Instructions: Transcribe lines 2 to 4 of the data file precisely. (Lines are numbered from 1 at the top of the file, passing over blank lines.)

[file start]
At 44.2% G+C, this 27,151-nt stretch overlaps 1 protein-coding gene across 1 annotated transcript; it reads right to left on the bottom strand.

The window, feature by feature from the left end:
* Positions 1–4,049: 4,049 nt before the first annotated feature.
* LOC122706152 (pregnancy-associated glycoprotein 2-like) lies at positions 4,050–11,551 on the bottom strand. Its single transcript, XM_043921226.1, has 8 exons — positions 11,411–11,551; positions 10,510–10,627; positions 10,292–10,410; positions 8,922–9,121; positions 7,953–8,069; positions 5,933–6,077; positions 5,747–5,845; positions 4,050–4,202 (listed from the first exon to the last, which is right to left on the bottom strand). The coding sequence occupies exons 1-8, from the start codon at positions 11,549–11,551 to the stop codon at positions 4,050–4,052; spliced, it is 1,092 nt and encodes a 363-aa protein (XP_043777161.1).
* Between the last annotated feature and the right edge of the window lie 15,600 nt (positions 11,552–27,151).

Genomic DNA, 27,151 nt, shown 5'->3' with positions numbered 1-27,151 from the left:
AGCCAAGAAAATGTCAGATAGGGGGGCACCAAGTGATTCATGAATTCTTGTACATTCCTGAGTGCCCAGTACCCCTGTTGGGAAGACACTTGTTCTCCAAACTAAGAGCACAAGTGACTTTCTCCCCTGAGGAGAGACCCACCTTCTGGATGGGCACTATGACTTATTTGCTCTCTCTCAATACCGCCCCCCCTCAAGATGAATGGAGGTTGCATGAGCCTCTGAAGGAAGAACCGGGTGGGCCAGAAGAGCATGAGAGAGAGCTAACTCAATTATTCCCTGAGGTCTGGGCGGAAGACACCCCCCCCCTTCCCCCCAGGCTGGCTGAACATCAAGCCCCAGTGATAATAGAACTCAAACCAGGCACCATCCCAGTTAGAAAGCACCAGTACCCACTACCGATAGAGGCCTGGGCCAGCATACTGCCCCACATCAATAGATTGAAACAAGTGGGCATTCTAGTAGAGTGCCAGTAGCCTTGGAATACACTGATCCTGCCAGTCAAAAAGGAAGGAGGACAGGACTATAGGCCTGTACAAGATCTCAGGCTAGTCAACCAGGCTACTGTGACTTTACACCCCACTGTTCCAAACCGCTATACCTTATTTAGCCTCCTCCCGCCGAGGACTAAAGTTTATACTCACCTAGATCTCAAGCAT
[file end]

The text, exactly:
The window, feature by feature from the left end:
* Positions 1–4,049: 4,049 nt before the first annotated feature.
* LOC122706152 (pregnancy-associated glycoprotein 2-like) lies at positions 4,050–11,551 on the bottom strand. Its single transcript, XM_043921226.1, has 8 exons — positions 11,411–11,551; positions 10,510–10,627; positions 10,292–10,410; positions 8,922–9,121; positions 7,953–8,069; positions 5,933–6,077; positions 5,747–5,845; positions 4,050–4,202 (listed from the first exon to the last, which is right to left on the bottom strand). The coding sequence occupies exons 1-8, from the start codon at positions 11,549–11,551 to the stop codon at positions 4,050–4,052; spliced, it is 1,092 nt and encodes a 363-aa protein (XP_043777161.1).